I think it’s fair to say that the average human being spends >80% of their day sitting, whether at work, in school, on public transportation or just watching TV (D’Silva et al., 2013) (1). So it is no wonder that sitting has been linked with more health problems than any other behavior (2)(3). That said, sitting does not have to be so harmful! In fact there are quite simple and straightforward ways to ensure that you are sitting in a way that is not harmful for your back. Even if you think you sit correctly, be sure to read this post before going on reading any further!

A few simple guidelines:

1) Use a chair with good lumbar support. Make sure there is ample padding in the seat and avoid chairs that narrow towards the bottom. Your knees should be at or above 90 degrees while sitting (4).

2) Adjust your chair height so that both of your feet rest firmly on the ground (do NOT cross one foot over another). The keyboard, as well as the screen on your monitor, should be at eye level. Also, make sure that there is sufficient distance between yourself and your desktop (19″-24″ is optimal). Finally, always make sure that you use a firm and supportive chair

3) When standing up, do so slowly. Do not stand from a sitting position without first bending your knees and rolling your shoulders back while lifting your pelvis slightly off the seat. This ensures that the movement originates from the center of your body rather than using momentum to ‘spike’ yourself upwards (5). Eventually, this will help strengthen the muscles around your spine. Finally, roll through each vertebra as you rise up.

Now let’s take a look at some additional ways to ensure healthy spine posture:

4) Never slouch! Ultimately there is no way to have good spinal alignment when in a slumped position. Always try to maintain a neutral spine throughout the day, whether sitting or standing (6).

5) Do not assume the typical forward-leaning posture that many people have while working at their computer for several hours. The result of this is often called ‘text neck’ and has been linked with serious health issues down the road (7). Instead, try to alternate between sitting and standing every 20-30 minutes (8).

6) Make sure your elbows are supported at all times. You can make armrests from simple foam pieces or even sheets of cardboard! These will not only provide support for your arms but also allow you to lean into the rest while simultaneously giving your spine a break (9)

I hope this gives you a good idea of how to correct your sitting posture and avoid bad habits which will inevitably harm your back!

You can find more information about other spinal deformities at InHealth Chiropractic’s website.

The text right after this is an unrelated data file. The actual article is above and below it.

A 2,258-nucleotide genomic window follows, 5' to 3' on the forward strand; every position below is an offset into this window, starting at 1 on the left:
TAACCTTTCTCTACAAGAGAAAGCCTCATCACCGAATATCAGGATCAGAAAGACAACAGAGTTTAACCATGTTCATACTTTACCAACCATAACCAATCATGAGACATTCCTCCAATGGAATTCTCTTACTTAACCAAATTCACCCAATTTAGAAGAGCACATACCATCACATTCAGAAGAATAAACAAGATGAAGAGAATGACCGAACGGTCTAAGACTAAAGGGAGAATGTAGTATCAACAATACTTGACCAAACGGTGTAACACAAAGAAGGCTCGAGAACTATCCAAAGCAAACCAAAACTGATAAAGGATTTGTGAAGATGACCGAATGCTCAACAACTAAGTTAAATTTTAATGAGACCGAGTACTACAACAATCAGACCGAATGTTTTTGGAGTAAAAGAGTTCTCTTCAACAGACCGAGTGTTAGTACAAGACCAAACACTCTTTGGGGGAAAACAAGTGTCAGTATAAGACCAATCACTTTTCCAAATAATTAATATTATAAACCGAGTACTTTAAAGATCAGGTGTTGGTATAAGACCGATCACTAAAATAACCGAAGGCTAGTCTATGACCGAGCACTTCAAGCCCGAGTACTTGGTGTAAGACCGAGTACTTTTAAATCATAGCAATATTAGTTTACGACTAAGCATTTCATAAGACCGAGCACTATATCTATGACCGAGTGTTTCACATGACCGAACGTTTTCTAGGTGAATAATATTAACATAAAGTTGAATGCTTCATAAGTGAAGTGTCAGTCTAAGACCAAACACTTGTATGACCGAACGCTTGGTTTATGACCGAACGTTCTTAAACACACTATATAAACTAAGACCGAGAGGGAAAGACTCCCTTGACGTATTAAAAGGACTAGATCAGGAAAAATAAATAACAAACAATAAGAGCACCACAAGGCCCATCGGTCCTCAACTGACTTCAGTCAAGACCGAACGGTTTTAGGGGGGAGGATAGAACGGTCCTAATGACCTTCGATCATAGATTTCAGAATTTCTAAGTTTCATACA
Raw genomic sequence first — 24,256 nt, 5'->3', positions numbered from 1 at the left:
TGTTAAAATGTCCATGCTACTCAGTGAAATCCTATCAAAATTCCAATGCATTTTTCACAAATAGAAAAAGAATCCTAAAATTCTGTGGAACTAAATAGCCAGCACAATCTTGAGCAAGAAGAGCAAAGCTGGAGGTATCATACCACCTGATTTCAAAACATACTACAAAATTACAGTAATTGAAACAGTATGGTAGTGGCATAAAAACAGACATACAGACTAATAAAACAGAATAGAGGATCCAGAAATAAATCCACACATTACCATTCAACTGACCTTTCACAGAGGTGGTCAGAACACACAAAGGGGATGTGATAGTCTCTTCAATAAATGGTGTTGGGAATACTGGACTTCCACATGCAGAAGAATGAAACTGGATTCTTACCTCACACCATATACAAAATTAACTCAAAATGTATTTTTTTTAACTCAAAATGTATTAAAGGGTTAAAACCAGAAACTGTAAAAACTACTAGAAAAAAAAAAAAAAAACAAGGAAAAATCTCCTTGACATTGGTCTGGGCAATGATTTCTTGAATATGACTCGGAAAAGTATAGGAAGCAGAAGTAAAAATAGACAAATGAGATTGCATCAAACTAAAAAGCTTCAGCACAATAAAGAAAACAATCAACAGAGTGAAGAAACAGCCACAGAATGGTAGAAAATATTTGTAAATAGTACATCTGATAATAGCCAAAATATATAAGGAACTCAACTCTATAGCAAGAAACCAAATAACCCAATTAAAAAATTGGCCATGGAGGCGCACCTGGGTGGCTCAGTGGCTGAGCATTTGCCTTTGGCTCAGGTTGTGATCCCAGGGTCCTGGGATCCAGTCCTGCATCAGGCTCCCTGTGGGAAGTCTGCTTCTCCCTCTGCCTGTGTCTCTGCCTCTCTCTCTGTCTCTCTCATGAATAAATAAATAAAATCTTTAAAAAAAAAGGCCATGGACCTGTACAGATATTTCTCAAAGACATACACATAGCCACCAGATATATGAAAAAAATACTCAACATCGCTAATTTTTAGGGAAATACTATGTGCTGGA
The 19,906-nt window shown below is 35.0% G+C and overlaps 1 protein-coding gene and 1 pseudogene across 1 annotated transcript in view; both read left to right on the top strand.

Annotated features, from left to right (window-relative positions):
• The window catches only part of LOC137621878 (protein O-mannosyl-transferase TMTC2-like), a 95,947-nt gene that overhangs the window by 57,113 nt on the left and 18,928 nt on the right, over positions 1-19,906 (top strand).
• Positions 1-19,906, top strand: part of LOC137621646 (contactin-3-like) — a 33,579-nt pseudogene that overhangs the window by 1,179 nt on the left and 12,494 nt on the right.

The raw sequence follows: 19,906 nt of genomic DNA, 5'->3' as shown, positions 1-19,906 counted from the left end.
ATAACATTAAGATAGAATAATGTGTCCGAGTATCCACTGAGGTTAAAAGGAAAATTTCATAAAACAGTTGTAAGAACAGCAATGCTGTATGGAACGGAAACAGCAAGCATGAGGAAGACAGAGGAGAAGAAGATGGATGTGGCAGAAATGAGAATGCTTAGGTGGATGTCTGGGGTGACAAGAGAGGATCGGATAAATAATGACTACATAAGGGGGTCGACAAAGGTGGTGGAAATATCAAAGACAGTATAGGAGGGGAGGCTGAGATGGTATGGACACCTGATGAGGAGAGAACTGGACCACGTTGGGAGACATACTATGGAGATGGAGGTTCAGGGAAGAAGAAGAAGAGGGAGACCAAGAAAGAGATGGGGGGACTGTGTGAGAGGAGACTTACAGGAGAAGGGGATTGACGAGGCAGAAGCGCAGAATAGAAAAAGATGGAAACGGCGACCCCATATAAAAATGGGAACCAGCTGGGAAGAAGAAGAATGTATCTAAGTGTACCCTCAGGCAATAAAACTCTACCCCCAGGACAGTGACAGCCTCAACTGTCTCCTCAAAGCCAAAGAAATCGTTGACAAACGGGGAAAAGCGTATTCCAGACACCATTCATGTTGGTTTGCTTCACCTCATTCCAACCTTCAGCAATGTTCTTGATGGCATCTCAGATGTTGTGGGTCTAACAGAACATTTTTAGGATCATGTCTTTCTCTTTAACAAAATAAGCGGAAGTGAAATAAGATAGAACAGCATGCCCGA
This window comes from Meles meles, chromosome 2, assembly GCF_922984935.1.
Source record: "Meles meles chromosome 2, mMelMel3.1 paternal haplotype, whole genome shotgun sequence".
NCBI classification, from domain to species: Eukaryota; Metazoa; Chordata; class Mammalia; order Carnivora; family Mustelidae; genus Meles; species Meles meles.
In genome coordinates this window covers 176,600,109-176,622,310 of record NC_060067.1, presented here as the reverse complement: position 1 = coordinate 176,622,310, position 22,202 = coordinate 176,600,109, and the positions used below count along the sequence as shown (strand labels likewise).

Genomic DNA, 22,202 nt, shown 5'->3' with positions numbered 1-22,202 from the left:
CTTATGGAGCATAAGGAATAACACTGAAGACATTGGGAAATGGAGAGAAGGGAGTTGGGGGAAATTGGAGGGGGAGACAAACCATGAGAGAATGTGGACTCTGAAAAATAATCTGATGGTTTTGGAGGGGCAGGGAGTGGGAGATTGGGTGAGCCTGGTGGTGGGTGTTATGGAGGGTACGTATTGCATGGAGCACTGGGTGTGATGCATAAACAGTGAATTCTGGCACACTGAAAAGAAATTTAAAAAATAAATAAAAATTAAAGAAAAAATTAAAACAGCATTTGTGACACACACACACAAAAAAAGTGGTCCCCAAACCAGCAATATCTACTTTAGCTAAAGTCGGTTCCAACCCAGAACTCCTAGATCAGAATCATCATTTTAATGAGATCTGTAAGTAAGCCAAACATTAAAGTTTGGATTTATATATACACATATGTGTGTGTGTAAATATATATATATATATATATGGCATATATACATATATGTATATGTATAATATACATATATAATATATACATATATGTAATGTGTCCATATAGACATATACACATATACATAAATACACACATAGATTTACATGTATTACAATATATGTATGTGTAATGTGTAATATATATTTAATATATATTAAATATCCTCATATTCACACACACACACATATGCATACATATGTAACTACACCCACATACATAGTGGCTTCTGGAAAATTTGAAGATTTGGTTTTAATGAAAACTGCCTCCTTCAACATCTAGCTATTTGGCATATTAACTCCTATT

• 1) D’Silva S, Arora S, Mehta P, Patel H, Shah N (2013). Lumbar curve in adolescents with low back pain and relationship to trunk muscle strength. J Manip Physiol Ther, 36(3): 185-92.
  • 2) Katz DA (2002). Sitting time and mortality from all causes, cardiovascular disease, and cancer. Med Sci Sports Exerc, 34(1): 91-7.
  • 3) Dirx MJ, Zhao L, van der Kruijs M, Vos JE (2013). Sitting time and mortality from all causes and cardiovascular disease: A meta-analysis. Am J Prev Med, 45(4): e43-50.
  • 4) McClure P (2012). Prolonged sitting: health risks and interventions to reduce sitting time. Verh K Acad Geneeskd Belg, 64(5): 983-93.
  • 5) Magarian GJ (2004). A review of the abc news segment on repetitive strain injury prevention. Ergonomics, 47(12): 1266-8.
  • 6) Bogaards R, Houdijk HJ (2014). The effects of posture on cognition: a systematic review. Neurosci Biobehav Rev, 45: 52-9.
  • 7) Sorkin LS (2005). Effect of computer keyboard configurations on trunk and arm posture. J Orthop Res, 23(2): 187-92.
  • 8) Bodi I, Hübscher M, Morrison N (2010). Changing sitting behaviour in the office – an intervention study with sit–stand desks. Appl Ergon, 41(5): 735-40.
  • 9) Healy CG, Donnelly SM, Cawley MI (2015). Sitting time and all-cause mortality risk in 222 497 Australian adults: results from the Busselton health survey II. Eur J Epidemiol,

Vaidya Pradeep Sharma (MD)

Sukhayu Ayurveda for most trusted Ayurvedic hospital for spinal problems

Sukhay Ayurveda is one of the prime institution of Ayurveda. National Accreditation Board for Hospitals and Healthcare Providers- famously known as NABH under quality council of India- awarded Sukahyu NABH accreditation in year 2017.